“They come in starving,” says Darah Kerpka. “The past couple of years, I have noticed that there is such a difference when a child is hungry and when they’re not hungry.”
Darah operates the afterschool Kids Café program at the West Nashville Dream Center in Nashville. Sponsored by Preston Taylor ministries, the Kids Café is one of many Second Harvest Food Bank of Middle Tennessee child feeding programs responding to the ongoing need to provide food to children struggling with hunger in our area.
“There are definitely children I’ve had where I know that this is the one meal they’ll get that day,” said Darah.
Identifying the symptoms of child food insecurity
The hard reality is that one in six children in our community is food insecure – unsure of when or where their next meal will come from. Limited access to regular meals and healthy foods can have a negative impact on a child’s development and future potential. However, despite the many signs, it is very difficult to spot child hunger.
“Food insecurity can present in children in various ways making it hard to identify,” said Caroline Pullen, RD, Nutrition Manager at Second Harvest. “Kids who don’t get enough to eat often have behavioral problems, specifically aggression, anxiety and depression.”
In fact, according to Caroline, some children have been misdiagnosed with Attention Deficit Disorder (ADD) when, in fact, their behavioral problems were linked to hunger. She also said children facing hunger tend to struggle in school, as food insecurity is linked to poor memory and ability to concentrate.
The symptoms are also physical – and sometimes permanent – including poor growth rates and developmental delays.
“Clinically children struggling with hunger are likely to have iron deficiency anemia, poor dental health, and poor overall health,” said Caroline. “Long-term nutritional deficiencies can cause stunted growth and osteoporosis. Food insecure children are also more likely to struggle with obesity later in life as well as diabetes, high cholesterol, and high blood pressure.”
Families struggling with food insecurity often rely on cheap, non-nutritious foods to feed their families, according to Caroline, and while the children in these households may be get plenty of calories, their diets severely lack the important nutrients they need.
“We are seeing higher rates of diet-related diseases, like type-2 diabetes,” said Caroline. “In the past, these rarely occurred before adulthood.”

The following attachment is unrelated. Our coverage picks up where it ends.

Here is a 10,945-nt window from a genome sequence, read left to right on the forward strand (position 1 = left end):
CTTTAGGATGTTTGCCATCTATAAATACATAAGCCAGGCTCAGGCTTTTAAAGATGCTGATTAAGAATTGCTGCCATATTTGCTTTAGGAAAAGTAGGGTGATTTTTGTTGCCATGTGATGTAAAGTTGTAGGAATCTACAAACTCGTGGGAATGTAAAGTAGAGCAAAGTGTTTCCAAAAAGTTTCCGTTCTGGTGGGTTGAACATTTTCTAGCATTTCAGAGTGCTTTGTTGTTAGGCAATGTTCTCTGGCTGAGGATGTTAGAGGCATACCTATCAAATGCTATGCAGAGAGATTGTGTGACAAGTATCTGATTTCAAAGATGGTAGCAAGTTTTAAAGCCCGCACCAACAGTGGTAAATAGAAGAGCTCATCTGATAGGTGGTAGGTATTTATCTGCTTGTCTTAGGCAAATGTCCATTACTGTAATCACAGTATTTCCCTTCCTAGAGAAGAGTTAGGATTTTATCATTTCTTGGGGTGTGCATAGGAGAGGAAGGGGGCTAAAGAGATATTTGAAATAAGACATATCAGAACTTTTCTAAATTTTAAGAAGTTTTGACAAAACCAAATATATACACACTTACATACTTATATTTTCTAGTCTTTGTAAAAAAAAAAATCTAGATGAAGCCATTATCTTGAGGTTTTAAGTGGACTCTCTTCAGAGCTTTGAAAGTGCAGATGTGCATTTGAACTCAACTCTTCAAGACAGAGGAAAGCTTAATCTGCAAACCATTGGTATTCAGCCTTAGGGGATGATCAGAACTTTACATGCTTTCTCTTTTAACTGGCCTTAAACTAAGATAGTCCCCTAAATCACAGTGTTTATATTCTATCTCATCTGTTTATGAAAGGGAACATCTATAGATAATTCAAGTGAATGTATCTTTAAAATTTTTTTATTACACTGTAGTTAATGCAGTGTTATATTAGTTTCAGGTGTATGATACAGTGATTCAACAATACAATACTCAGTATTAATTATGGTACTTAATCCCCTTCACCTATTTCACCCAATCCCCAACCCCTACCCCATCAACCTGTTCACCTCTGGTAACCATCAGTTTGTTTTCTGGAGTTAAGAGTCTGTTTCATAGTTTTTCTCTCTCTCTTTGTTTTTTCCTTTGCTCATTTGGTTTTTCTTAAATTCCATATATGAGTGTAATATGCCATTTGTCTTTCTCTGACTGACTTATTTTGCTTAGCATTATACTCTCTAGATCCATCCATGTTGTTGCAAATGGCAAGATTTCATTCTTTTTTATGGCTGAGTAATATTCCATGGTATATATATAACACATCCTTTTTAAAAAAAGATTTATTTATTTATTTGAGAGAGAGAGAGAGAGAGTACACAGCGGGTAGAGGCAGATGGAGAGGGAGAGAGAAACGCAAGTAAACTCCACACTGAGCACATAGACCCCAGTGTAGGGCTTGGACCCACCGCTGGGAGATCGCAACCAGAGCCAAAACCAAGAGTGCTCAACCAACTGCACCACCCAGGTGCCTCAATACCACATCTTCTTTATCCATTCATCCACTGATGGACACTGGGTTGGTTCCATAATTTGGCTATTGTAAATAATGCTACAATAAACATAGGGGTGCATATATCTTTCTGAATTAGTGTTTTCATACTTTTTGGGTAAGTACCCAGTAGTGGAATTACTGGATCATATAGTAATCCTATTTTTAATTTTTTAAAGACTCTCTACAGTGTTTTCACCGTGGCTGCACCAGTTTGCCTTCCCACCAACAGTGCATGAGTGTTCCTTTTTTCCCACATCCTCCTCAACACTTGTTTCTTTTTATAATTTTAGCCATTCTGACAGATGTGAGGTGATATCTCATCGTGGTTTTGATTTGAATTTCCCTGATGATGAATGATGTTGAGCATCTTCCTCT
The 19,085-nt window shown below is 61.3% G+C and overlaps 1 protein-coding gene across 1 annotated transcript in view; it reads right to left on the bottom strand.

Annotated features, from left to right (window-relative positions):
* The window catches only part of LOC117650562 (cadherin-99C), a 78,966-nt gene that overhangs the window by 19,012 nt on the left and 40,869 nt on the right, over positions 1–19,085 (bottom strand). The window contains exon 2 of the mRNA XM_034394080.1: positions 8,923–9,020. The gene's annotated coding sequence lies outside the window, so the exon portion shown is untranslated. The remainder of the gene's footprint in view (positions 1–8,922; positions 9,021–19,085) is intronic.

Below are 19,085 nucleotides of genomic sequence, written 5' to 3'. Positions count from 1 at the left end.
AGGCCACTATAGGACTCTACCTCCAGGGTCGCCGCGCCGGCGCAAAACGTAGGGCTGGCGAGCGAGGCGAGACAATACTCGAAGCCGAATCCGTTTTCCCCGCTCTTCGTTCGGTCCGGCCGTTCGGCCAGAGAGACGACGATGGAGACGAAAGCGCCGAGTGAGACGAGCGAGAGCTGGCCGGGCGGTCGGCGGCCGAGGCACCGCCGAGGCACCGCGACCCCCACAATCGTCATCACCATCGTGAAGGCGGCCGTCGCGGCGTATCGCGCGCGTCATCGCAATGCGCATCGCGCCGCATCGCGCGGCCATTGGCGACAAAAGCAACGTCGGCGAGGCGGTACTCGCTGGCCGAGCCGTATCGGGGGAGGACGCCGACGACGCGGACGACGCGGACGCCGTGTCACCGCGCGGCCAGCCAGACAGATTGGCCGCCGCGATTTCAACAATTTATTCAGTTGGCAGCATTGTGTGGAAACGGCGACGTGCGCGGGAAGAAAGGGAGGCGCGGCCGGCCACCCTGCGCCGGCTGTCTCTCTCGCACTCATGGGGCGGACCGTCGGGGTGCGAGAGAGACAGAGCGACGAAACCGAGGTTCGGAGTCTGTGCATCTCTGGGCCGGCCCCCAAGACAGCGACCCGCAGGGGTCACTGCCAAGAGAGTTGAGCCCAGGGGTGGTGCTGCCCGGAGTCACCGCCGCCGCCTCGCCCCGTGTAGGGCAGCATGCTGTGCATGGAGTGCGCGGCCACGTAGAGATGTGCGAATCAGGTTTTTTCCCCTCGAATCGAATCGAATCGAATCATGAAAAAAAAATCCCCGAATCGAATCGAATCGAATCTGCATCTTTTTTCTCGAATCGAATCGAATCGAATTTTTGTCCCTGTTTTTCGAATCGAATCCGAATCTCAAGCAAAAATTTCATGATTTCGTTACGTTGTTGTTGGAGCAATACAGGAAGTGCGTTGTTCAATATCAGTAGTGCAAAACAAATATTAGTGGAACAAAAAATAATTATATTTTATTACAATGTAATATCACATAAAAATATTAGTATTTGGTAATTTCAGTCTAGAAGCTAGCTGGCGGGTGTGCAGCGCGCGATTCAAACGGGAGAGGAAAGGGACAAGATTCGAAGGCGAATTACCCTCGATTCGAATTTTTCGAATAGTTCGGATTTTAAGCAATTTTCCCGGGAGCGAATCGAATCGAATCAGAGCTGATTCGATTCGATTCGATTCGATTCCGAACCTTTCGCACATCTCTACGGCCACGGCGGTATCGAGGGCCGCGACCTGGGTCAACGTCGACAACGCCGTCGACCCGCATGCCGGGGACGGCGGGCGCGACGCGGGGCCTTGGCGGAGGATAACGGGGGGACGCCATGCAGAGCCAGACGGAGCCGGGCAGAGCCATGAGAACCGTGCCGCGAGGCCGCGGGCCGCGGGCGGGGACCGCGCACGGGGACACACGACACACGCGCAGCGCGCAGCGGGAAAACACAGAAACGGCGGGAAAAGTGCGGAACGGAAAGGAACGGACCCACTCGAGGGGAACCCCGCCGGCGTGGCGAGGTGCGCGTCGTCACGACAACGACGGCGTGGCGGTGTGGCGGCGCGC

Programs with purpose
To address this need, Second Harvest has various child feeding programs that give children at-risk of hunger access to the foods they need to learn and grow:
- At-Risk Afterschool Meal Program: For children who don’t have dinner waiting at home, this program ensures kids get a balanced meal or hearty snack after school.
- BackPack: There are children who dread the weekend because there isn’t enough food at their house. BackPacks provide easy-to-prepare food for at-risk children on weekends.
- Kids Café: We have several programs that serve hungry children, but Kids Café has a unique educational component.
- School Food Pantry: School pantries are key to our efforts to end childhood hunger.
- Summer Food Service Program: Summer is often the hungriest time of year for families with children, since suddenly they can no longer depend on free school breakfasts and lunches.
“Children need to be eating all the food groups but especially need to be eating lean protein, whole grains, fruits, vegetables, and healthy dairy sources,” said Caroline. “By eating a good variety of foods, children can get all the nutrient needs for growth and development.”
Feeding the future
At the West Nashville Dream Center Kids Café, Darah has seen first-hand the difference a nutritious meal can make in the behavior and development of the children she serves.
“A lot of time, especially in the classroom, I notice such a behavior difference of when a child has eaten versus when they haven’t,” Darah said. “It’s such a joy to be able to first provide a meal, and provide a healthy meal, a substantial meal.”